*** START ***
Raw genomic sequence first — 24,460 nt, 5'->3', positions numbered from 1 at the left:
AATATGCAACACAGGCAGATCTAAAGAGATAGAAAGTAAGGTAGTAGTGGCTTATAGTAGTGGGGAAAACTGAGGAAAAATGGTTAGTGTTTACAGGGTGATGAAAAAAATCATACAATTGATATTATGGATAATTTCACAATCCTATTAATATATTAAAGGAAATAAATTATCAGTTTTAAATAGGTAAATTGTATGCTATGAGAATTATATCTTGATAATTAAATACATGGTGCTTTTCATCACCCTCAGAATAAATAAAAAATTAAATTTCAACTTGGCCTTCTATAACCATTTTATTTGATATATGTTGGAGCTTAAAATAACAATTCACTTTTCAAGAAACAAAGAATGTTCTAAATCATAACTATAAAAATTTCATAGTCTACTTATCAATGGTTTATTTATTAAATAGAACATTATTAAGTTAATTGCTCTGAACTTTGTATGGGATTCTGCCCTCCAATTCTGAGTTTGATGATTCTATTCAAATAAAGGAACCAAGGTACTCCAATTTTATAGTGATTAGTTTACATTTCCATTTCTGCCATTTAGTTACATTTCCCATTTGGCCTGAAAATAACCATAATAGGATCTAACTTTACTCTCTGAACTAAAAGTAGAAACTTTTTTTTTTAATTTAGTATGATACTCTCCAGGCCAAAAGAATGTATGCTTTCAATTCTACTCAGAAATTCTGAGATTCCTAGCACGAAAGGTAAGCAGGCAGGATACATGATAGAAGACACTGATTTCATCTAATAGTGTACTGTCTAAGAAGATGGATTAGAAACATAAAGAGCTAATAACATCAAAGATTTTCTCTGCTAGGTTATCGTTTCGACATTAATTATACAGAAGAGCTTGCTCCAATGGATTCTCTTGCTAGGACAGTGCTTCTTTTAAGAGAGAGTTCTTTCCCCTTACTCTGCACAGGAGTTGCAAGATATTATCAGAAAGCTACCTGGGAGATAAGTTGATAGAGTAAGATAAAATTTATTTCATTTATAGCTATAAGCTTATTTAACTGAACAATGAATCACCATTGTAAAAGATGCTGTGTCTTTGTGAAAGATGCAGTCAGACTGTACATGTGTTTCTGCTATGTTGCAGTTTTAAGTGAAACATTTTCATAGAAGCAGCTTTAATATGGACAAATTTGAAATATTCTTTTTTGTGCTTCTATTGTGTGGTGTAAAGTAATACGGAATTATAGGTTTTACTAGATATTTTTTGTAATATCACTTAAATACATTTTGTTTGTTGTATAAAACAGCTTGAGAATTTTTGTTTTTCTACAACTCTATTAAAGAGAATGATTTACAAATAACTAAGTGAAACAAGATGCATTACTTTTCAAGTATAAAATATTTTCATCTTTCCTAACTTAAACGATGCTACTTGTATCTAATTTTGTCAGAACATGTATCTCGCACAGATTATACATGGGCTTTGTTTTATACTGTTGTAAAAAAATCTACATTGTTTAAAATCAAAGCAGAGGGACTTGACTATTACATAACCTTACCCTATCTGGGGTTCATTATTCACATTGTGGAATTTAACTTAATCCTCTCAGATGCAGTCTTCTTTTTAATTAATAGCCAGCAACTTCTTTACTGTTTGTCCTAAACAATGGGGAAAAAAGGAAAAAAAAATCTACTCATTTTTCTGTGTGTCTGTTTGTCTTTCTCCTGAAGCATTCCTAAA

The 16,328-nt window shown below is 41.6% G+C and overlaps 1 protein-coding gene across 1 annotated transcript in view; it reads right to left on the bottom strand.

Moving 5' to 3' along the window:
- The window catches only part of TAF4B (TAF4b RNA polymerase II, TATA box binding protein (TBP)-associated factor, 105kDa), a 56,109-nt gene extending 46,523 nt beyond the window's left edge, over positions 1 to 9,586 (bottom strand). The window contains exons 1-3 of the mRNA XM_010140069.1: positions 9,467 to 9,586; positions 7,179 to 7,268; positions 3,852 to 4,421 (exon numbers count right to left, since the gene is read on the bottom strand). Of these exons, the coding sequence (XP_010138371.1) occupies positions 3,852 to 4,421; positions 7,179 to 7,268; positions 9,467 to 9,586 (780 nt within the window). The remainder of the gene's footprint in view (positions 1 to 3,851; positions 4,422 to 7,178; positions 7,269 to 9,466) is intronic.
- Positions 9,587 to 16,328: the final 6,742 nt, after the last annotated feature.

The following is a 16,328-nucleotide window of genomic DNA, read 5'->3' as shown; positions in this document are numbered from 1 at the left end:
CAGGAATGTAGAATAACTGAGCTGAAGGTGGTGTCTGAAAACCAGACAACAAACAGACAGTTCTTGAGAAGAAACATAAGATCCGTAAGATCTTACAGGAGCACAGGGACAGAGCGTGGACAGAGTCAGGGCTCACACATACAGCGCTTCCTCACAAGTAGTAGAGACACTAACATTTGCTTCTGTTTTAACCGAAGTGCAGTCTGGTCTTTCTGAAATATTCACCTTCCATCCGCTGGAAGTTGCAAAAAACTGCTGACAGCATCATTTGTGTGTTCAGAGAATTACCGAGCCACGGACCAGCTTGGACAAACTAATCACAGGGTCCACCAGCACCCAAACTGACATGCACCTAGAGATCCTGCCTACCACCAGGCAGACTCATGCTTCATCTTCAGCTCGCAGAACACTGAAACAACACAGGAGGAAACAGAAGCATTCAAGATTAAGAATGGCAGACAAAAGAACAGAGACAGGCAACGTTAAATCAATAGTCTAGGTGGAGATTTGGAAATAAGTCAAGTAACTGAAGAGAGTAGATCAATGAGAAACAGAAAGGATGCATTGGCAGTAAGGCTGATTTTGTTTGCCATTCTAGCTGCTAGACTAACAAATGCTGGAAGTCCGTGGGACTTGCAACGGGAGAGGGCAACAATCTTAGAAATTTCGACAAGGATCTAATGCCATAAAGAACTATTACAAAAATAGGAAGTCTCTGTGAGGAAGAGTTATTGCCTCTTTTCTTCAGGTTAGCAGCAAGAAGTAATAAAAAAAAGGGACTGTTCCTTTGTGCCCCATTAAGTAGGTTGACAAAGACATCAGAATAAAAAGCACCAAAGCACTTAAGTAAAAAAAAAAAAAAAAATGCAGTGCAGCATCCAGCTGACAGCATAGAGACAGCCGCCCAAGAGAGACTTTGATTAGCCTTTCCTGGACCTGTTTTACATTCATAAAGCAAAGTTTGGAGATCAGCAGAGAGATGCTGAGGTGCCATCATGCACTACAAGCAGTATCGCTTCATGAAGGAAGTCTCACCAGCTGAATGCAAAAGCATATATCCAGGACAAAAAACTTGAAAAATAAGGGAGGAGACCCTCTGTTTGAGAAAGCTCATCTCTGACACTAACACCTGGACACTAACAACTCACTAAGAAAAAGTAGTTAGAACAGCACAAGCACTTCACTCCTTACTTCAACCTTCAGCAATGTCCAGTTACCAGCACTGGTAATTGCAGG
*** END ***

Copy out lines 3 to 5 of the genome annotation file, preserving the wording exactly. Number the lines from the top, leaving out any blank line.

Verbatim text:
The 16,328-nt window shown below is 41.6% G+C and overlaps 1 protein-coding gene across 1 annotated transcript in view; it reads right to left on the bottom strand.

Moving 5' to 3' along the window:
- The window catches only part of TAF4B (TAF4b RNA polymerase II, TATA box binding protein (TBP)-associated factor, 105kDa), a 56,109-nt gene extending 46,523 nt beyond the window's left edge, over positions 1 to 9,586 (bottom strand). The window contains exons 1-3 of the mRNA XM_010140069.1: positions 9,467 to 9,586; positions 7,179 to 7,268; positions 3,852 to 4,421 (exon numbers count right to left, since the gene is read on the bottom strand). Of these exons, the coding sequence (XP_010138371.1) occupies positions 3,852 to 4,421; positions 7,179 to 7,268; positions 9,467 to 9,586 (780 nt within the window). The remainder of the gene's footprint in view (positions 1 to 3,851; positions 4,422 to 7,178; positions 7,269 to 9,466) is intronic.